The new CPR Guidelines have launched
Some of the highlights for 2010
- Continued Emphasis on high-quality CPR
- Ventilations still recommended for trained rescuers
- Change in sequence from A-B-C to C-A-B
- Compression-only CPR
- CPR Feedback Devices
- Education, implementation and team training
- Defibrillation Strategies
Elements included in high-quality CPR
- Compressing at a rate of at least 100/min. A change from about 100/min. No upper limit on rate is set by ILCOR or the AHA but the ERC set an upper limit of 120/min
- A compression depth of at least 5 cm (2 inches) in adults (was 4 to 5 cm), and for infants and children at least one third of the anterior-posterior diameter of the chest or approximately 4 cm (1,5 inches) in an infant and 5 cm in a child.
- Allowing for complete chest recoil after each compression
- Minimizing all interruptions to chest compressions
- Avoiding excessive ventilation
Ventilations are still recommended for rescuers who have been trained in CPR
ERC state that, ideally, all citizens should be trained to deliver both compressions and ventilations and those trained in compression-only CPR should be encouraged to learn the full CPR. Chest compression combined with rescue breaths remain the method of choice for CPR delivered by both trained lay rescuers and professionals, according to AHA/ERC/ILCOR.
Change in sequence from A-B-C to C-A-B
Because the vast majority of cardiac arrests occur in adults, where the critical initial elements of BLS are chest compressions and defibrillation, the BLS sequence of A (Airway) - B (Breathing) -C (Circulation or Compressions) has been changed to C-A-B by ILCOR and the AHA. This is to ensure that chest compressions will be initiated sooner whilst the blood is still well oxygenated. After 30 compressions, 2 ventilations are performed. This is also recommended for infants and children (but not newly born). The ERC still have checking the airway as the first step in the BLS sequence, but then prioritise compressions over ventilations.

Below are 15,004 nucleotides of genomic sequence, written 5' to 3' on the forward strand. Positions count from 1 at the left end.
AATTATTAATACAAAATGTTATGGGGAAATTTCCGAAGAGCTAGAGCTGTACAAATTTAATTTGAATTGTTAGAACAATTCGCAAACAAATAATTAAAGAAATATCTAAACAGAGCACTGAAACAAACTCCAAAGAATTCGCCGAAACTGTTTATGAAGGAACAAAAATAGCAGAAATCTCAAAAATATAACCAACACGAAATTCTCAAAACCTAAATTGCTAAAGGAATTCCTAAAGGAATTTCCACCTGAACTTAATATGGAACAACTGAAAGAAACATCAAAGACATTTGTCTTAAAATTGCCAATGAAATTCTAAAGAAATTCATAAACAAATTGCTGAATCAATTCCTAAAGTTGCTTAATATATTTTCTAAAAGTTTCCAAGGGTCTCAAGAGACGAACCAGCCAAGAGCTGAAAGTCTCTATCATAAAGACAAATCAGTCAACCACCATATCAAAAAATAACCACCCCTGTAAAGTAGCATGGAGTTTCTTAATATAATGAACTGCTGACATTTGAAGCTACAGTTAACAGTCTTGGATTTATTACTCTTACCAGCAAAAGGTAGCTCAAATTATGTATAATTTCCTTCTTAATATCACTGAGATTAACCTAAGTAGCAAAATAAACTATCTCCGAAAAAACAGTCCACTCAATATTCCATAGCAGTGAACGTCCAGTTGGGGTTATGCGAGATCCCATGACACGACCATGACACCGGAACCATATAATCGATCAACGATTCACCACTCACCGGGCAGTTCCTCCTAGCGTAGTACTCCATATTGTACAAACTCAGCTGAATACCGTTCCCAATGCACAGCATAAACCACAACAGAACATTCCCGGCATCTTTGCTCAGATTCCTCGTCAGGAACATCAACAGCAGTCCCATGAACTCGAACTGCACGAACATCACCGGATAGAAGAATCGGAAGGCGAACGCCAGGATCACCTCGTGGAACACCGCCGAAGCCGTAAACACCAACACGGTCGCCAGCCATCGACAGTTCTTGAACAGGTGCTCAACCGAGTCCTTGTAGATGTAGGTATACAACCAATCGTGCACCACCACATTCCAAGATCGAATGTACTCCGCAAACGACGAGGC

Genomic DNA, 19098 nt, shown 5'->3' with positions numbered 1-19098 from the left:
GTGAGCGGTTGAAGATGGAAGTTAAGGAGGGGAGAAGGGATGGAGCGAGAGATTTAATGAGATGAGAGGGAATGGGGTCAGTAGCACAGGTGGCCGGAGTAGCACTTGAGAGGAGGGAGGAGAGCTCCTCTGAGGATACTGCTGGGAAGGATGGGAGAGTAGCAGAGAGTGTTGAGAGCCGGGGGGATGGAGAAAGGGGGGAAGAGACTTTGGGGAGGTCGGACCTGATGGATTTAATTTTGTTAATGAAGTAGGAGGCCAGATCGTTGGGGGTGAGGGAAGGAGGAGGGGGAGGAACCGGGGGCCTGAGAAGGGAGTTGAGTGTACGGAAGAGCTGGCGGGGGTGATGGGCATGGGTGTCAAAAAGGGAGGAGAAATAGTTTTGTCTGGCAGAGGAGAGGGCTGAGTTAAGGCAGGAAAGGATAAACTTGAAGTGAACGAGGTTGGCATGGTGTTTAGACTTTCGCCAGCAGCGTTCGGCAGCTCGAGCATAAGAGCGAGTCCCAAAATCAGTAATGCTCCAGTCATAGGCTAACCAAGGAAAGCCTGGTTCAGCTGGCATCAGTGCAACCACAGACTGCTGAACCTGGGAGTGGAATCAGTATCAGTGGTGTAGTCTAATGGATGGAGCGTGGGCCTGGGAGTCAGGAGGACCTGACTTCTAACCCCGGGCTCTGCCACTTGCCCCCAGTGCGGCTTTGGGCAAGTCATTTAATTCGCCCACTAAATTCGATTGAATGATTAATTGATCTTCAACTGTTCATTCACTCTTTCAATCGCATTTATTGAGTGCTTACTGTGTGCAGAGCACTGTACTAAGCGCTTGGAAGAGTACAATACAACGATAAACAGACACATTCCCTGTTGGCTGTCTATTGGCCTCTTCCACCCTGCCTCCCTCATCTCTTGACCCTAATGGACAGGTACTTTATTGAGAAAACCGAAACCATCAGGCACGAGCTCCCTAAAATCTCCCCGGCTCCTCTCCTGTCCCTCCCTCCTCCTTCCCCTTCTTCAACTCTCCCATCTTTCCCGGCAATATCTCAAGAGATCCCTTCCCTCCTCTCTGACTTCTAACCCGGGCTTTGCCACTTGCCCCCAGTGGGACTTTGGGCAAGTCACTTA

If a bystander is not trained in CPR, or trained but not proficient in ventilations, they should provide hands-only (compression only) CPR for adults, children and infants. The AHA advocates that CPR training programs should teach compression-only CPR as an alternative to conventional CPR for rescuers that are unwilling or unable to provide conventional CPR.
CPR Feedback Devices
CPR feedback devices have been shown to improve skills acquisition and retention and can be considered during training of lay people and healthcare professionals and for clinical use as part of an overall strategy to improve the quality of CPR. Their use is encouraged to store data for monitoring and improving clinical CPR performance and providing feedback to professional rescuers during debriefing sessions.
Education, implementation and teams
Self-directed learning with short video/computer courses and minimal or no instructor coaching plus hands-on practice are considered an effective alternative to instructor -led BLS (CPR and AED) courses.
Laypersons should receive training in CPR that includes recognition of gasping or
abnormal breathing as a sign of adult cardiac arrest when other signs of life are absent. EMS dispatchers should also be specifically trained to identify gasping to improve cardiac arrest recognition.
Because BLS and ALS skills can deteriorate in as few as 3 to 6 months after training, frequent assessments and refresher training are recommended to maintain skills.
BLS healthcare provider training should not only teach individual skills but should also teach rescuers to work in effective teams because resuscitations in most EMS and healthcare systems involve teams of rescuers.
Debriefing is a learner-focused, nonthreatening technique to help individual rescuers and teams reflect on and improve performance. Debriefing should be included in ALS courses to facilitate learning and can be used to review performance in the clinical setting to improve subsequent performance.
Rescuers should start with chest compressions and use the defibrillator as soon as available. Compressions should be interrupted as little as possible before and after defibrillation attempts.
There is no change to the 2005 guidelines regarding the energy levels of the first or subsequent shocks: in essence, follow the manufacturer’s recommendation.
For more details on the 2010 Guidelines:
The 2010 edition of the Handbook of Emergency Cardiovascular Care for Healthare Providers incorporates the latest science and treatment recommendations from the 2010 American Heart Association Guidelines for CPR & ECC.
This pocket-sized reference tool provides quick access to the latest resuscitation science and treatment information. The handbook is organized by basic, advanced adult and pediatric life support and newborn resuscitation. It provides algorithms, protocols, sequences, drug dosages, and much more.
This item ships out 30 November 2010.